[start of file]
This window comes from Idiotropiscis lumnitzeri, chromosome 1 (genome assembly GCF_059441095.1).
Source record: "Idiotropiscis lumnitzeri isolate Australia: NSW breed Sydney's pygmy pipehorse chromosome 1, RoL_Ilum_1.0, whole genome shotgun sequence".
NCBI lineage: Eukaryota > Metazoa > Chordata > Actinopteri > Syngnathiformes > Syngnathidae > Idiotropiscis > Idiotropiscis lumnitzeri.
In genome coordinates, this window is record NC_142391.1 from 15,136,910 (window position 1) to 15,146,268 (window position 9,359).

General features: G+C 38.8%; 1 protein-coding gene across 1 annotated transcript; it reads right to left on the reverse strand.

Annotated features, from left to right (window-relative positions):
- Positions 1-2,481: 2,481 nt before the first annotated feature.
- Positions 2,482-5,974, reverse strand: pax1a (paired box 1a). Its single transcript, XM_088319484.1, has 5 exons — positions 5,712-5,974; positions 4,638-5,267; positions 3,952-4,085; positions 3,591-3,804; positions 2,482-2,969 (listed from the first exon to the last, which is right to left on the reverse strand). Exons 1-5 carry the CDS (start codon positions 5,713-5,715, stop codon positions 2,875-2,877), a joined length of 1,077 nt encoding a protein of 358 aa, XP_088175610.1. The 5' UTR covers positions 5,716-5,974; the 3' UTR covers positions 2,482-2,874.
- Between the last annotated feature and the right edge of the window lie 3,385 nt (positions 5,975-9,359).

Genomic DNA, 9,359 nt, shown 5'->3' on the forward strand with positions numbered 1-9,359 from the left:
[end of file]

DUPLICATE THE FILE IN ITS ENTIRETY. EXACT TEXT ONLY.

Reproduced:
This window comes from Idiotropiscis lumnitzeri, chromosome 1 (genome assembly GCF_059441095.1).
Source record: "Idiotropiscis lumnitzeri isolate Australia: NSW breed Sydney's pygmy pipehorse chromosome 1, RoL_Ilum_1.0, whole genome shotgun sequence".
NCBI lineage: Eukaryota > Metazoa > Chordata > Actinopteri > Syngnathiformes > Syngnathidae > Idiotropiscis > Idiotropiscis lumnitzeri.
In genome coordinates, this window is record NC_142391.1 from 15,136,910 (window position 1) to 15,146,268 (window position 9,359).

General features: G+C 38.8%; 1 protein-coding gene across 1 annotated transcript; it reads right to left on the reverse strand.

Annotated features, from left to right (window-relative positions):
- Positions 1-2,481: 2,481 nt before the first annotated feature.
- Positions 2,482-5,974, reverse strand: pax1a (paired box 1a). Its single transcript, XM_088319484.1, has 5 exons — positions 5,712-5,974; positions 4,638-5,267; positions 3,952-4,085; positions 3,591-3,804; positions 2,482-2,969 (listed from the first exon to the last, which is right to left on the reverse strand). Exons 1-5 carry the CDS (start codon positions 5,713-5,715, stop codon positions 2,875-2,877), a joined length of 1,077 nt encoding a protein of 358 aa, XP_088175610.1. The 5' UTR covers positions 5,716-5,974; the 3' UTR covers positions 2,482-2,874.
- Between the last annotated feature and the right edge of the window lie 3,385 nt (positions 5,975-9,359).

Genomic DNA, 9,359 nt, shown 5'->3' on the forward strand with positions numbered 1-9,359 from the left: